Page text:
Receiving Wide Coverage ...
Missing you: American Express reported lower first quarter earnings and revenue, mainly due to the loss of its business with Costco, but still beat Wall Street expectations as card member spending rose. The company's stock was higher in after-hours trading. Amex said global billed business, adjusted for currency fluctuations, was flat from a year ago, after two down quarters, but would have been up by 8% if not for the lost Costco volume. Wall Street Journal, Financial Times
Mea culpa: The Office of the Comptroller of the Currency said its supervisors missed or failed to address warning signs about Wells Fargo's sales incentive program, which incented thousands of the bank's employees to create millions of phony accounts without customers' permission. The report by the agency's ombudsman said bank examiners knew about potential improprieties as far back as 2010, when it met with a senior Wells executive, but "did not take timely and effective supervisory actions." the report said.
"The OCC report amounts to a detailed critique of failures at the agency, the primary regulator of Wells Fargo," the Wall Street Journal commented. Wall Street Journal, New York Times, American Banker
Sunny skies: Morgan Stanley's strong first quarter results, coming on the heels of similar results at most other banks with big trading operations, are "a timely reminder that capital returns matter most these days for bank stocks, and investors can probably look forward to seeing more," the Journal's Heard on the Street column says. "The bigger picture is that the largest banks in the U.S. now have safer business profiles than at any time in recent memory. That makes their big and growing piles of excess capital very trimmable. Returning more of this cash to shareholders would help boost returns on equity by shrinking dormant equity capital." Wall Street Journal, Financial Times
Wall Street Journal
For sale: Specialty lender Fifth Street Asset Management, which manages $4.7 billion in corporate loans and other investments, is exploring a sale "amid a deterioration in its loan portfolio and management turnover," the paper reports. The Greenwich, Conn., company explored a sale last year but failed to reach a deal.
Snookered: Despite its "apparent edge" – i.e., having several former members in high positions in the Trump administration – Goldman Sachs was alone among America's top six banks to report disappointing first-quarter earnings. "Analysts and traders say the bank may well have made a big bet that went wrong during the first quarter: the assumption that Mr. Trump's talk of boosting growth would push up interest rates, and thus push down the price of trillions of dollars of corporate bonds."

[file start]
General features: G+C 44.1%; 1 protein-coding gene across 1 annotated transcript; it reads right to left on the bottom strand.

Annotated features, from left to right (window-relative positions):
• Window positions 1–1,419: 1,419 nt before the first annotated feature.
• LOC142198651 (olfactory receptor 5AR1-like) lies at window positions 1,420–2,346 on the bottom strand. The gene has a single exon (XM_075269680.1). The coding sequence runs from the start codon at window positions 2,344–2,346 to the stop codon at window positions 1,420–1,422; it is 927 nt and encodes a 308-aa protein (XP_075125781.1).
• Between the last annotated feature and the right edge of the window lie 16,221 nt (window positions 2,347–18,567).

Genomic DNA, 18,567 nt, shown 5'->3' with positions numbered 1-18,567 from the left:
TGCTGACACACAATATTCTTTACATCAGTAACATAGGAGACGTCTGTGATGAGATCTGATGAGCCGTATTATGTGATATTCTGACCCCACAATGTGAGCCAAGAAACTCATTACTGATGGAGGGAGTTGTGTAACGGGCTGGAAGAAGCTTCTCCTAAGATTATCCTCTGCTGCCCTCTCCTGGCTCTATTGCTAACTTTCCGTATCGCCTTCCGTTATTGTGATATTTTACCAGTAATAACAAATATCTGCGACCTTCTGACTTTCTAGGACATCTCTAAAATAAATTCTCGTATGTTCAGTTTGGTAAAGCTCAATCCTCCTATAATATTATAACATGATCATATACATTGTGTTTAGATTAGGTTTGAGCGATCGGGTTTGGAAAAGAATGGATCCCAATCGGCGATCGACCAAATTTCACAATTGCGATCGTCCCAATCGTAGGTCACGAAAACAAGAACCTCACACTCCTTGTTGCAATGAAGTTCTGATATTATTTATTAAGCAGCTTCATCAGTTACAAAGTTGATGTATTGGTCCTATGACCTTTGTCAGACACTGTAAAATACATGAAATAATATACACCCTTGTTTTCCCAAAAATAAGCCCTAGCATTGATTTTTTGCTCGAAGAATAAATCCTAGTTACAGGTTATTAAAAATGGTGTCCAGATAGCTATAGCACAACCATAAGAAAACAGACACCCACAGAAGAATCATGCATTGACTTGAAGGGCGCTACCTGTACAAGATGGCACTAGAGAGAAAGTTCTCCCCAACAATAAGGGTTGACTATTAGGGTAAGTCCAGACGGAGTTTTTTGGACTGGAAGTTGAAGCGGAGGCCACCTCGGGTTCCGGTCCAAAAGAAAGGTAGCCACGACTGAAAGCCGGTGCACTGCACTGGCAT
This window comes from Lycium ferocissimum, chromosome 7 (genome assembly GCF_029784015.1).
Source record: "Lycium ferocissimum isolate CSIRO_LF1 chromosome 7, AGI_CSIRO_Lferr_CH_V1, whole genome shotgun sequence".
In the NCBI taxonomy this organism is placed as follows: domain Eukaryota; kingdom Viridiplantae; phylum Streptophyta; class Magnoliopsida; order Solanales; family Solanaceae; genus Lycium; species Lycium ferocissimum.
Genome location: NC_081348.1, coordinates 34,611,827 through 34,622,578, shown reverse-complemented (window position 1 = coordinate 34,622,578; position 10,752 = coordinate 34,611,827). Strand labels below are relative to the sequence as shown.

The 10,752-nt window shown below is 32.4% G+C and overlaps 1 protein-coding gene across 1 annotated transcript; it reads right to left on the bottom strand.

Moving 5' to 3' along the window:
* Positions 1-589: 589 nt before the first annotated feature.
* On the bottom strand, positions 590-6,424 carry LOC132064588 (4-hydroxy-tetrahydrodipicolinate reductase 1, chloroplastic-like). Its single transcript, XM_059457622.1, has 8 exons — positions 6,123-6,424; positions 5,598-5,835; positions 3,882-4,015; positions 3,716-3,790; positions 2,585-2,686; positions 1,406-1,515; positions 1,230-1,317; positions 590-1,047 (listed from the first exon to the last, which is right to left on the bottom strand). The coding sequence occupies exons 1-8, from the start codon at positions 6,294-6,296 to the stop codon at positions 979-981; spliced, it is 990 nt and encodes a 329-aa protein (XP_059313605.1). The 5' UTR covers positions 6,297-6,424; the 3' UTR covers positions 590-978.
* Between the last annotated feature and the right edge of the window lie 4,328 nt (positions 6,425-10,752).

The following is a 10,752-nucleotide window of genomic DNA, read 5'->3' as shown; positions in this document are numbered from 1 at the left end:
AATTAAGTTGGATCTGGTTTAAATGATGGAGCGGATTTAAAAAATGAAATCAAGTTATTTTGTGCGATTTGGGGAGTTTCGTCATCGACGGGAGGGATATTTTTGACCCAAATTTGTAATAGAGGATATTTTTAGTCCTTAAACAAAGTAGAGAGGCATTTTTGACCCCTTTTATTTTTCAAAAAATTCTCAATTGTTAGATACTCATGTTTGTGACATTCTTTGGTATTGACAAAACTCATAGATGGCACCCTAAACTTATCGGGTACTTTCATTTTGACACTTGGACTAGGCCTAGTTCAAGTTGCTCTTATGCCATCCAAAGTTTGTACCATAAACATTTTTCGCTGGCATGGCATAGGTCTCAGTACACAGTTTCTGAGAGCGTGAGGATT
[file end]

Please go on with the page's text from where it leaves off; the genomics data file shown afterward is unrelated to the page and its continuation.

Explosive: Atom, a branchless U.K. "challenger" bank backed by Spanish lender BBVA, pulled its 1.29% five-year fixed-rate mortgage after just a week due to "huge demand." The loan required a 40% down payment. "Borrowers may feel like they blinked and missed the lowest mortgage deal that the market has seen, but it shows that this type of offer will only have a very short shelf life," commented Charlotte Nelson of the Moneyfacts website.
New York Times
Unaddressed: After hearing arguments about a loophole in a federal debt collection law "that consumer groups say allows some debt collectors to engage in abusive tactics," the U.S. Supreme Court "did not seem inclined to fill the gap," the paper reports. The case dealt with the Fair Debt Collection Practices Act, which imposed strict rules on firms that collect on other companies' debts but didn't address lenders that collect their own debts. "The industry has evolved in a way that has raised these sorts of questions," Chief Justice John G. Roberts Jr. said. "This is not something that Congress was addressing."
"The American economy is less productive and dynamic, Americans challenge fundamental ideas less, we move around less and change our lives less, and we are all the more determined to hold on to what we have, dig in, and hope (in vain) that, in this growing stagnation, nothing possibly can disturb our sense of calm." – Economist Tyler Cowen